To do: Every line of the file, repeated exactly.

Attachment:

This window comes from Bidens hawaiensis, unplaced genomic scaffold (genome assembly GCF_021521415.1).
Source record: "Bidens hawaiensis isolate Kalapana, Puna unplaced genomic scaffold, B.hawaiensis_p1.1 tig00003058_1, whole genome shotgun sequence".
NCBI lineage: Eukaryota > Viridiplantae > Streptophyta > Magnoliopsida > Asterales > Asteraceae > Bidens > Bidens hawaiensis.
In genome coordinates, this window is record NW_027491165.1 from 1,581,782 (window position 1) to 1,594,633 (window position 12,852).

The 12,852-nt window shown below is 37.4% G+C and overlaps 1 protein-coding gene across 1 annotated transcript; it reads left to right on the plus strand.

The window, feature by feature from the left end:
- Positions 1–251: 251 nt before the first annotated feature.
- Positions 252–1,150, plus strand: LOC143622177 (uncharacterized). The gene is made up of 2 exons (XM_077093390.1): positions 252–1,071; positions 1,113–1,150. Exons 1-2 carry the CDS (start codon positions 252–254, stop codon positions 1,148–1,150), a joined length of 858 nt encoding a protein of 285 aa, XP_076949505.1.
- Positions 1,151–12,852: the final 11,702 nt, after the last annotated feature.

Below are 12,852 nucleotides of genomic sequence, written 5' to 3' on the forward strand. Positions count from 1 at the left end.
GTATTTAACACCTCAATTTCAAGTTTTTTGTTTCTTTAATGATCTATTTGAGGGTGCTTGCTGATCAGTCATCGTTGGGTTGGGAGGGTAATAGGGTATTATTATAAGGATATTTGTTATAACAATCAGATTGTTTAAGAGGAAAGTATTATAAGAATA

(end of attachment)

This window comes from Bidens hawaiensis, unplaced genomic scaffold (genome assembly GCF_021521415.1).
Source record: "Bidens hawaiensis isolate Kalapana, Puna unplaced genomic scaffold, B.hawaiensis_p1.1 tig00003058_1, whole genome shotgun sequence".
NCBI lineage: Eukaryota > Viridiplantae > Streptophyta > Magnoliopsida > Asterales > Asteraceae > Bidens > Bidens hawaiensis.
In genome coordinates, this window is record NW_027491165.1 from 1,581,782 (window position 1) to 1,594,633 (window position 12,852).

The 12,852-nt window shown below is 37.4% G+C and overlaps 1 protein-coding gene across 1 annotated transcript; it reads left to right on the plus strand.

The window, feature by feature from the left end:
- Positions 1–251: 251 nt before the first annotated feature.
- Positions 252–1,150, plus strand: LOC143622177 (uncharacterized). The gene is made up of 2 exons (XM_077093390.1): positions 252–1,071; positions 1,113–1,150. Exons 1-2 carry the CDS (start codon positions 252–254, stop codon positions 1,148–1,150), a joined length of 858 nt encoding a protein of 285 aa, XP_076949505.1.
- Positions 1,151–12,852: the final 11,702 nt, after the last annotated feature.

Below are 12,852 nucleotides of genomic sequence, written 5' to 3' on the forward strand. Positions count from 1 at the left end.
GTATTTAACACCTCAATTTCAAGTTTTTTGTTTCTTTAATGATCTATTTGAGGGTGCTTGCTGATCAGTCATCGTTGGGTTGGGAGGGTAATAGGGTATTATTATAAGGATATTTGTTATAACAATCAGATTGTTTAAGAGGAAAGTATTATAAGAATA